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No One in Control



I first learned of Snowden when the band played Noise Pop many years ago. My friend thought all its songs sounded the same, but secretly, I was developing a huge crush. The band's dark, danceable music pulsed with heavy bass lines, driving drumbeats, and a love of Joy Division. After the show, I bought Snowden's only album, Anti-Anti, listened to it obsessively, and waited for the Atlanta band to return to the Bay Area or release new material.

SIX YEARS LATER, the wait is over. And while No One in Control features an all-new backing lineup, much of the band's trademark sound — the work of singer/guitarist Jordan Jeffares, who's now based in Austin — remains intact. Kicking off the album is the title track, which begins slowly and atmospherically, with organ, a simple drum-machine beat, and Jeffares' breathy, monotonous vocals, which stretch out the vowels (e.g., Black widows and too much saaaaaaaalt/and that drooooone/from that griiiiiiiiin/when you craaaaaaaaawl). The tempo picks up by the second verse, and a wickedly groovy bass line tangos with a hi-hat beat in a way that makes you think the record will be as immediately satisfying as the last. Except that the mood gets subdued and contemplative for the next two tracks, and stays that way for much of the album. The exceptions are the danceable "The Beat Comes" and the similarly upbeat "Not Good Enough."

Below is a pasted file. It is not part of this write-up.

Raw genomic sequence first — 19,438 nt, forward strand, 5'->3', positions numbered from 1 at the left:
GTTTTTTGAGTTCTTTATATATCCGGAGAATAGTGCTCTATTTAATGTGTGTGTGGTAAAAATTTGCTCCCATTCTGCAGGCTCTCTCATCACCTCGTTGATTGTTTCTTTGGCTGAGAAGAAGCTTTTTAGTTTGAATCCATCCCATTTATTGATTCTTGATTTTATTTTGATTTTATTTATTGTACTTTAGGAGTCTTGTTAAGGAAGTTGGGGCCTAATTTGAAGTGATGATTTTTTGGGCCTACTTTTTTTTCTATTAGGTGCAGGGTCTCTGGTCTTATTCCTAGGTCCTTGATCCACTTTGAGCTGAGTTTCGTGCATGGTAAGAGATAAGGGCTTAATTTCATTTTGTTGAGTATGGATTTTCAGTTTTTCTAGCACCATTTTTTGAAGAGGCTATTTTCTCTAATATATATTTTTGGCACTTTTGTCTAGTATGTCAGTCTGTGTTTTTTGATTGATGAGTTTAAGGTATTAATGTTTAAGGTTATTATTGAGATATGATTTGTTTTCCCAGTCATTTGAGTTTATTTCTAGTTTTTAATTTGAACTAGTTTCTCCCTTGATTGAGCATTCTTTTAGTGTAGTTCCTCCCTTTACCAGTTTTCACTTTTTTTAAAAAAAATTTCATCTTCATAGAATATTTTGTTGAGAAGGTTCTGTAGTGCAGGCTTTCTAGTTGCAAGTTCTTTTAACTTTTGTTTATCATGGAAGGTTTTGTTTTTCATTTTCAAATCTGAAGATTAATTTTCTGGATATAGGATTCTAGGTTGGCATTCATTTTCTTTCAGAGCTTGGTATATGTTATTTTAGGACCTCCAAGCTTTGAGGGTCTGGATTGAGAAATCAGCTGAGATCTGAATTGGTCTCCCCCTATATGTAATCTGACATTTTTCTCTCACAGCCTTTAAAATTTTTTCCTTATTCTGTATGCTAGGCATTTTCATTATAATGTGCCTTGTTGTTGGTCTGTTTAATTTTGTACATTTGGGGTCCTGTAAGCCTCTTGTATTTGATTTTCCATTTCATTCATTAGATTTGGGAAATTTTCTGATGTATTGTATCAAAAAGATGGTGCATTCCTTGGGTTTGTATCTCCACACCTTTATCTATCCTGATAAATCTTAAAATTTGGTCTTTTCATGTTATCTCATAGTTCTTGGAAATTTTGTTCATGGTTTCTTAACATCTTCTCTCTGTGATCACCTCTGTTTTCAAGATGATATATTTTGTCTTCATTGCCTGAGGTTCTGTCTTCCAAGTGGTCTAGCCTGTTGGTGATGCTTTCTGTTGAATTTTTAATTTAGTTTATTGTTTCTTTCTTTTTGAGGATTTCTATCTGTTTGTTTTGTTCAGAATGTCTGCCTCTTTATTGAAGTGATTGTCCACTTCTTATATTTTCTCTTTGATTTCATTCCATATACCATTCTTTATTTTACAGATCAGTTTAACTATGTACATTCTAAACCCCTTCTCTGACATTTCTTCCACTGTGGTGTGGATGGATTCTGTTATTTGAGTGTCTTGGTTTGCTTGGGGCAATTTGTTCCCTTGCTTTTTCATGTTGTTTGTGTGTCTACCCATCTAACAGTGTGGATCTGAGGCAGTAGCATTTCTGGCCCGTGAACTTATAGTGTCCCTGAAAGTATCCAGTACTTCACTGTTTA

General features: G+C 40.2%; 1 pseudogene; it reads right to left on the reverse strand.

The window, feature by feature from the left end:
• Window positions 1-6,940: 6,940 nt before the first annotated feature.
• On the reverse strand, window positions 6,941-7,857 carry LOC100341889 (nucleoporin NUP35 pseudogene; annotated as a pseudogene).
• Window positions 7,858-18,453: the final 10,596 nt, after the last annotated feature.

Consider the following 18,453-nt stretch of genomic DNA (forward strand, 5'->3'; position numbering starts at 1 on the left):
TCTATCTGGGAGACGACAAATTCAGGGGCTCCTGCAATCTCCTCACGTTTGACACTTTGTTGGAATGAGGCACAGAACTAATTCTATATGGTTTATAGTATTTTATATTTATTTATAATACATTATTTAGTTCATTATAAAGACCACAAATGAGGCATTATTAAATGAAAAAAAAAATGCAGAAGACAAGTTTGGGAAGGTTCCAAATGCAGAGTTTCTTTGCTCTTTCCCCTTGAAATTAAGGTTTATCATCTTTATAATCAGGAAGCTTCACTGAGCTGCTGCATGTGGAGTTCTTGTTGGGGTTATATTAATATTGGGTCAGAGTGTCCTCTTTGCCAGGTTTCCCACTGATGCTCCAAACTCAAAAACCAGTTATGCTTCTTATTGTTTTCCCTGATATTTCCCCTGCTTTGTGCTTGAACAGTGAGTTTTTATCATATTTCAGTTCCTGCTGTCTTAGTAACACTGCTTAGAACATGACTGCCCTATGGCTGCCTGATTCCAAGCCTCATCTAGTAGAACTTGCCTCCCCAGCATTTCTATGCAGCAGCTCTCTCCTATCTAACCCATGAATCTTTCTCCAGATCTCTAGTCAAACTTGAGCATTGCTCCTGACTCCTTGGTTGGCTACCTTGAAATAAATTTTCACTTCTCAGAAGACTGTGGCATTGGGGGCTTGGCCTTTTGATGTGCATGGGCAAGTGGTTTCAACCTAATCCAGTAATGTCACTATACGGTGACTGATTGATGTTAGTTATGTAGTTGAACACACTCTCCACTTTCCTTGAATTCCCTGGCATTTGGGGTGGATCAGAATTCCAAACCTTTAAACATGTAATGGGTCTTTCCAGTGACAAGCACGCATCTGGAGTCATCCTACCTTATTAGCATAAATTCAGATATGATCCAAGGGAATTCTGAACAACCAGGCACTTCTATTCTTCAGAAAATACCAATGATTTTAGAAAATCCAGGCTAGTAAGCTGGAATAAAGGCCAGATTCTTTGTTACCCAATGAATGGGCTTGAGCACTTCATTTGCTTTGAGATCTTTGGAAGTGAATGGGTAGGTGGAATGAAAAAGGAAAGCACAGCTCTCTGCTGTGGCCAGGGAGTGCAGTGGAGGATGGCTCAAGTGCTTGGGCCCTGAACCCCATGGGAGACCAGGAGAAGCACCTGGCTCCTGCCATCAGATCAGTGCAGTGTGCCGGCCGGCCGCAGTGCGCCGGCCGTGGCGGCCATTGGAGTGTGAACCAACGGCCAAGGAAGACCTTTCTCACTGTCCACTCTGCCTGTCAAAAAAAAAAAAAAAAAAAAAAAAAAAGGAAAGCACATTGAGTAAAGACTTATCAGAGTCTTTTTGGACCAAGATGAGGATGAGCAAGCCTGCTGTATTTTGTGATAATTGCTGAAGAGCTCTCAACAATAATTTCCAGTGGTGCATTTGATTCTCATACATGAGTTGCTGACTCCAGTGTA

Ultimately, No One in Control is a slow-burning album, but one that's ultimately worth the wait. (Serpents & Snakes)

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